Situation Update | Bu Tho Township, Hpapun District (November 2013 to February 2014)
The following Situation Update was received by KHRG in March 2014. It was written by a community member in Hpapun District who has been trained by KHRG to monitor local human rights conditions. It is presented below translated exactly as originally written, save for minor edits for clarity and security. This report was received along with other information from Hpapun District, including 25 photographs.
In Bu Tho Township, some human rights abuses happened during the three-month period from November 15th 2013 to February 15th 2014. The abuses happened in Htee Th’Daw Hta village tract and Meh Pree village tract and the perpetrator was the BGF [Border Guard Force].
In Bu Tho Township, there are three different armed groups: the KNLA [Karen National Liberation Army], Tatmadaw and BGF. These three armed groups are active in Bu Tho Township. BGF soldiers are only active in Htee Th’Daw Hta village tract, Meh Pree village tract and Kyaw Pah village tract. After the ceasefire talks in 2012, the Tatmadaw’s activities have changed a little, they [are less active in the area], but have begun to use the BGF more [instead].
There are two BGF battalions operating in Bu Tho Township; they are BGF #1013 and BGF #1014. BGF #1013 is led by Commander Hla Kyaing and Battalion #1014 is led by Commander Maung Chit. The two battalions’ operational areas cover Htee Th’Daw Hta village tract and Meh Pree village tract. They have two camps which are Meh Seik army camp and Meh Pree army camp. But they don’t have permanent camp commanders, so we are not sure who the camp commanders are. On December 30th 2013, BGF #1013 soldiers and BGF #1014 soldiers used drugs while conducting an operation in Meh Pree village tract. While they were [conducting the] operation, they threatened and pointed guns at a villager in Meh Pree [village tract], Saw D---, who is 16 years old and lives in L--- [village]. Because of that D--- is afraid to go far from his village.
On January 13th 2014, a BGF #1014 soldier, [2nd Lieutenant] Hpah Tha Beh [also known as Saw Tha Beh], who is company commander of Company #3, which is operating in Htoh Hta, T’La Aw Hkoh and T’Khay Hkoh [villages], violently abused a villager from S--- village. One of his arm bones was broken and he [Hpah Tha Beh] also demanded 300,000 kyat (US$ 309.91) from him. He also said that Saw P--- [the villager who was abused] had been doing logging and had not paid [the necessary] tax. Hpah Tha Beh’s commander didn’t punish him despite what he had done. After Saw P--- was abused, he dared not go back to his home, so he just stays with the KNLA and [now he] relies on them.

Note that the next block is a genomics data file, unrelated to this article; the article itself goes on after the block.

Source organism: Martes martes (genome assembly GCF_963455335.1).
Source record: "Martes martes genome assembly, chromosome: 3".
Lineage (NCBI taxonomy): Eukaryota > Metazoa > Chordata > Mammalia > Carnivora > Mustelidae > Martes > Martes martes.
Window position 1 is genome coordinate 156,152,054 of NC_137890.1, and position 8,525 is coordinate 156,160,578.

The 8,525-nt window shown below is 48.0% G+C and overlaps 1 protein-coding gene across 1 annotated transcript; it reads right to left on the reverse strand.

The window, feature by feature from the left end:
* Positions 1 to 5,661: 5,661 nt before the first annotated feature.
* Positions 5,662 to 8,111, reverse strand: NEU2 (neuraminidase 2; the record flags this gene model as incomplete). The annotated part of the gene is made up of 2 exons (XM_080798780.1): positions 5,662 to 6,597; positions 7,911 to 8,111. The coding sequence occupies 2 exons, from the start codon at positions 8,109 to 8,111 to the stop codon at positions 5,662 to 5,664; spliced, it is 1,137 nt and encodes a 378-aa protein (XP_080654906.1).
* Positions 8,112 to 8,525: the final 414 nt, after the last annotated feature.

During the three months, the Tatmadaw sent rations and repaired their battalion’s army camps.
As for the KNLA situation, they operate in Bu Tho Township and operate according to orders from the mother organization, the KNU. They are an armed group that doesn’t get any salary, so they work together with the villagers and rely on them [for food]. If they [act] against [the will of the villagers] or abuse any of the villagers, they would go to that villager and solve the problems. Whatever punishment their leaders give them, they will try to fulfill it and they don’t blame anyone [engage in reprisals against villagers for reporting them].
In Bu Tho Township, starting from November 2013 [and continuing] until February 15th 2014, even though the villagers didn’t have complete freedom of movement, the situation got a little better following the ceasefire talks. They were able to go [move] around and work on their livelihoods a little better compared to the past. The situation is getting a little better. There was no abuse that made them want to flee to other villages during the three month period.
Demands and Taxation
In Bu Tho Township, taxation is still happening. On January 13th 2014, BGF battalion #1014’s Company #3 commander demanded 300,000 kyat from S---villager Saw P--- and they said that Maw Kyaw Hla was a logger, and that he hadn’t paid the [necessary] tax to them.
The information in this Situation Update was collected during a three month period. I [the community member who wrote this report] haven’t started to be active [document incidents] yet, and so I got some of this information from the KNLA and some from the villagers.